As I mentioned in my post the other week, I am working at the Harvard Legal Aid Bureau, which is a part of the Harvard Law School. I am incredibly lucky because my morning commute is just a casual stroll across the campus. It only takes me about 10-15 minutes to get to the office each morning, and to return home in the evening. No train, bus, or cab necessary.
I especially enjoy my walks to the Bureau because there is a lot of construction on campus at the moment, and gauging the progress keeps me entertained as I walk from place to place.
For example, at the law school they are working on tearing down a building called Pound Hall so that they can build a better version. The Pound Hall Project is just one aspect of the law school’s makeover. The University recently completed the Wasserstein Hall, Caspersen Student Center and Clinical Wing Project, and the building is amazing. Even though I am an underclassman at the College, I plan on hanging out in Wasserstein during the school year. It has a lot of study space and social space and it’s refreshing to try out new, “exotic” spaces when I am reading or writing. Generally speaking, Wasserstein has garnered a lot of positive feedback so I am looking forward to seeing how Pound Hall turns out.
The construction at the law school is obvious. The buildings are enormous, so you can’t help but notice noise created by the large machinery, the rumble of demolition, and the piles of debris left behind. That being said, I have also noticed some smaller-scale changes being made to the campus.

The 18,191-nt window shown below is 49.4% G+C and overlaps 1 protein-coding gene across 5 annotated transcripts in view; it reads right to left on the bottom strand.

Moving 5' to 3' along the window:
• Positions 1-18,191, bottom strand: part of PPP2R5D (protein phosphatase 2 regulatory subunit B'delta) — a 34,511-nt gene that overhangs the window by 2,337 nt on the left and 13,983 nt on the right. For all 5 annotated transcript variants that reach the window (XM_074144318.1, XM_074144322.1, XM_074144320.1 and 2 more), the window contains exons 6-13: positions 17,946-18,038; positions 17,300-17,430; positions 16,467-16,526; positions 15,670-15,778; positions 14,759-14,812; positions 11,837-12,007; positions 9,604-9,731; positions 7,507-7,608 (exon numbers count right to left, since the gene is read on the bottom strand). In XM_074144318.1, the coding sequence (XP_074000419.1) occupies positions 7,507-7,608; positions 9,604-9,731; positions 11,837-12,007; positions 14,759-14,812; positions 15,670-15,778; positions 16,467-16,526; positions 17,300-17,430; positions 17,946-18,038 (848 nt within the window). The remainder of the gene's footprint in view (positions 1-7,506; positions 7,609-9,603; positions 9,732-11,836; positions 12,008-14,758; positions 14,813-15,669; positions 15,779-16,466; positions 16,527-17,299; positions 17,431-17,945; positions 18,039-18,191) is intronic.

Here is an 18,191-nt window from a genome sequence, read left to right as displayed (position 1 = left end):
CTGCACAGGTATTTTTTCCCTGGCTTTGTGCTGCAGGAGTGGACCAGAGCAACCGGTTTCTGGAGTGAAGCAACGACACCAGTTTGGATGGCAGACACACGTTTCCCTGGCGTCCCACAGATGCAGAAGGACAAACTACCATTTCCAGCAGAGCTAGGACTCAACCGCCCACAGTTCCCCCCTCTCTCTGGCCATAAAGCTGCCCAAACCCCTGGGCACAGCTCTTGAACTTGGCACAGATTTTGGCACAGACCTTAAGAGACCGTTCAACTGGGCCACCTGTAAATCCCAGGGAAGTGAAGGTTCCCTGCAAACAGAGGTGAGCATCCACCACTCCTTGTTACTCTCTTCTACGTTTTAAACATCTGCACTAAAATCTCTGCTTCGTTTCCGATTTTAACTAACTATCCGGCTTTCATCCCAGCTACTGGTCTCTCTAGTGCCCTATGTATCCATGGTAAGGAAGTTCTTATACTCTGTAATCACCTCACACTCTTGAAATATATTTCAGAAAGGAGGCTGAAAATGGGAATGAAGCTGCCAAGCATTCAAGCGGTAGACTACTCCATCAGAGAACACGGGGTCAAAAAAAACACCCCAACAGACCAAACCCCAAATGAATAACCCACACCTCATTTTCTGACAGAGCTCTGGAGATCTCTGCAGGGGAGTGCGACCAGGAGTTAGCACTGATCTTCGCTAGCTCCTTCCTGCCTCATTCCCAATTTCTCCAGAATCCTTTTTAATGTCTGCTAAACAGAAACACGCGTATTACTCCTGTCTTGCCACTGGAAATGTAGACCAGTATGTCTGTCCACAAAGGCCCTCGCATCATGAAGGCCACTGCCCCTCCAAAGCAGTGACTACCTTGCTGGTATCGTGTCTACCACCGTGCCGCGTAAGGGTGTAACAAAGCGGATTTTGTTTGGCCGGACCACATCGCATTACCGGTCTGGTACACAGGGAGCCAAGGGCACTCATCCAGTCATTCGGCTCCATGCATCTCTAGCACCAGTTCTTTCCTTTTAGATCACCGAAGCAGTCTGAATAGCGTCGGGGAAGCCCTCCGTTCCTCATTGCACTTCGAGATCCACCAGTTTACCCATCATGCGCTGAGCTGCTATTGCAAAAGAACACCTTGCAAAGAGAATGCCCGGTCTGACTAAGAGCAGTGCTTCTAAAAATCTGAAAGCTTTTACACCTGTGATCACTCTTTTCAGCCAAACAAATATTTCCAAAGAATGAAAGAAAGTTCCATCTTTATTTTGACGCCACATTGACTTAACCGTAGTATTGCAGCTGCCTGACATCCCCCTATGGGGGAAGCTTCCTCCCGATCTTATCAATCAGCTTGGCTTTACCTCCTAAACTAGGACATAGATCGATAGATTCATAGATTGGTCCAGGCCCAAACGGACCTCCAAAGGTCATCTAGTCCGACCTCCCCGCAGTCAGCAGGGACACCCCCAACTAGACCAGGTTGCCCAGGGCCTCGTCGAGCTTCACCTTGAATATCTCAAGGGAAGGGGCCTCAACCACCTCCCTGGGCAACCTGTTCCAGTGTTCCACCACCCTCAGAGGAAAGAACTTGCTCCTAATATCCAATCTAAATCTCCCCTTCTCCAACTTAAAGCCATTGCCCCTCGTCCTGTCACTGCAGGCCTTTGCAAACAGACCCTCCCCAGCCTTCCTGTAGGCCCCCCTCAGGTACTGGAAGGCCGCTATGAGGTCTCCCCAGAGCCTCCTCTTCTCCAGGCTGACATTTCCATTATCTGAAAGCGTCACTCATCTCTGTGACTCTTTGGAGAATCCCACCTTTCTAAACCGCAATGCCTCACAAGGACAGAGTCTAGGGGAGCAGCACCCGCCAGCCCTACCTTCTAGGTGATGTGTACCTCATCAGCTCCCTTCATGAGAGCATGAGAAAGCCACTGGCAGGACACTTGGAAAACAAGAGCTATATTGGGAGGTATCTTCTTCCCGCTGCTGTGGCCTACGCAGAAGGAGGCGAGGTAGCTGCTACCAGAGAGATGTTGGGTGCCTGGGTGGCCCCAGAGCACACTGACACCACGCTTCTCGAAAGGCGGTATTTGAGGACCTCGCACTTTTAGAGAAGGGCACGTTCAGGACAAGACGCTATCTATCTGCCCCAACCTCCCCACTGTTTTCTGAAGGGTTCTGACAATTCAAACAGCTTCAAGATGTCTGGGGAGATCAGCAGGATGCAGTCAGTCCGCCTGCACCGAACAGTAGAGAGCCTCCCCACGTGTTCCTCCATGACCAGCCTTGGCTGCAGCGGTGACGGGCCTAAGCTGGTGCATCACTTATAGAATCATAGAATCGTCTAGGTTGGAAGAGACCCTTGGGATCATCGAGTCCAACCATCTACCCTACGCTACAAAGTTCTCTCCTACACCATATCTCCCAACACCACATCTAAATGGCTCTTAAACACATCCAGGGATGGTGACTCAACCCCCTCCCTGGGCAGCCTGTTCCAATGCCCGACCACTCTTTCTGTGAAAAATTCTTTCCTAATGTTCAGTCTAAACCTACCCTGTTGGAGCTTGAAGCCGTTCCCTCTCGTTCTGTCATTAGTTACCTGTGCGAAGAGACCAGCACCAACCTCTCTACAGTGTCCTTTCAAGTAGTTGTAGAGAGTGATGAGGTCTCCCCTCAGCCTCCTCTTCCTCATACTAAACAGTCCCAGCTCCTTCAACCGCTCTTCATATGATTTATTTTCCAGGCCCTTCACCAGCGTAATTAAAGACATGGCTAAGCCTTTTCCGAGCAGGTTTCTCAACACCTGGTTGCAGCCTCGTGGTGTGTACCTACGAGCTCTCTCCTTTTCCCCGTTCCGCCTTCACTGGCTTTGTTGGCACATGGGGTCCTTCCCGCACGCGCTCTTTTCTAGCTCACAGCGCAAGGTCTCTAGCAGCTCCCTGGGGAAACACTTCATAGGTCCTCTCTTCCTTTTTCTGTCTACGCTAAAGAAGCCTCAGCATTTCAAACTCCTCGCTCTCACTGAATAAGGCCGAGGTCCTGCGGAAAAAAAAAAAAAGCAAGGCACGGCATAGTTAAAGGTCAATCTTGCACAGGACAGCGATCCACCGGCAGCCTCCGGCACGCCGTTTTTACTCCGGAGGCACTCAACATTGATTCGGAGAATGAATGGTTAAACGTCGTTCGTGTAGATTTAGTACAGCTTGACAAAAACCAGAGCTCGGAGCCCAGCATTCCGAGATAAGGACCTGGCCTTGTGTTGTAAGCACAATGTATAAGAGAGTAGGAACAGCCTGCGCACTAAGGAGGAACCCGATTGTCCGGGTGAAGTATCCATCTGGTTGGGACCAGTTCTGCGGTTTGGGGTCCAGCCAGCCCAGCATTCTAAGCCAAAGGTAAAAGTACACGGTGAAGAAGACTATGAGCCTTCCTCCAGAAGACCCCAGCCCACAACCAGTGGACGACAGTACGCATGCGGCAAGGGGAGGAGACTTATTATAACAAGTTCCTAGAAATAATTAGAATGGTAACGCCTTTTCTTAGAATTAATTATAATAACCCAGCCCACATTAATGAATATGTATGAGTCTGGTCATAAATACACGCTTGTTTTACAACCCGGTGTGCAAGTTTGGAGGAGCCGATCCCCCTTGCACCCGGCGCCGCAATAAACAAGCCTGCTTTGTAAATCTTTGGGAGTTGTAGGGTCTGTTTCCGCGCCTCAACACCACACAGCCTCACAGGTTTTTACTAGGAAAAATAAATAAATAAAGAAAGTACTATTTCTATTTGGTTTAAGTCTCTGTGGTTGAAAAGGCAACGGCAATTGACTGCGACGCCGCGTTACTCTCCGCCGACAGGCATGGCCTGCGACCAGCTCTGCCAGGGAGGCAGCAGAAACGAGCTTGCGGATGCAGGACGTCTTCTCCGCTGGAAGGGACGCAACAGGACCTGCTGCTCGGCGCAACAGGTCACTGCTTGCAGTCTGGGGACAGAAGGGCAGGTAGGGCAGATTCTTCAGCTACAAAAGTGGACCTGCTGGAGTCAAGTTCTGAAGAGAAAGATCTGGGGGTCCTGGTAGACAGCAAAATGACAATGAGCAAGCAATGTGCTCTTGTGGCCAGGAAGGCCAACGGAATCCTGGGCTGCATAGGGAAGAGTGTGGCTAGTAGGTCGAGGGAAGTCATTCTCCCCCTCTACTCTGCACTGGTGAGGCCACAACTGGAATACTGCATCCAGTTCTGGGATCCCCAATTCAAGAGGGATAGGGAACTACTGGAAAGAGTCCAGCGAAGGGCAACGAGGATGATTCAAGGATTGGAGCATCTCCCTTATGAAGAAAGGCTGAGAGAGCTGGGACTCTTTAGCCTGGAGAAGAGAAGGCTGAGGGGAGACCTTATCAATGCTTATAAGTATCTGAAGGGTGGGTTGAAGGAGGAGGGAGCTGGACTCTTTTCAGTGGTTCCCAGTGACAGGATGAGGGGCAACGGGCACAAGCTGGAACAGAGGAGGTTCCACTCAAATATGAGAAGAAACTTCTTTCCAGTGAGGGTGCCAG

I pass the Science Center on my way from Adams House to the Bureau, and near the side entrance of the building is an example of a more subtle construction project. Even though as children we were taught that Winnie the Pooh lives in the fictional Hundred Acre Wood, for many Harvard students, Pooh’s home is located just outside the Science Center.
I first noticed Winnie the Pooh’s house during my freshman year, on my way to pick up a book from the law school library. I instantly fell in love with it. It’s an unexpected, and adorable, addition to the campus. It is also cool to think that some individual or group were creative enough to come up with this beloved campus quirk.
Unfortunately, when the spring semester came to a close I was bummed to discover that Pooh had lost his home to building maintenance! The University cut down a small group of trees, which were too close to the Science Center, including the tree that served as Pooh’s residence.
I thought it was the end of Pooh’s tenure at Harvard, but luckily, the University had the foresight to leave the tree stump behind and within a couple of weeks Pooh’s house was renovated to include a roof, as well as a brand new door and sign.
It’s easy to be annoyed or frustrated when there is construction on campus, but I can’t think of a time when the end product was not worth the wait!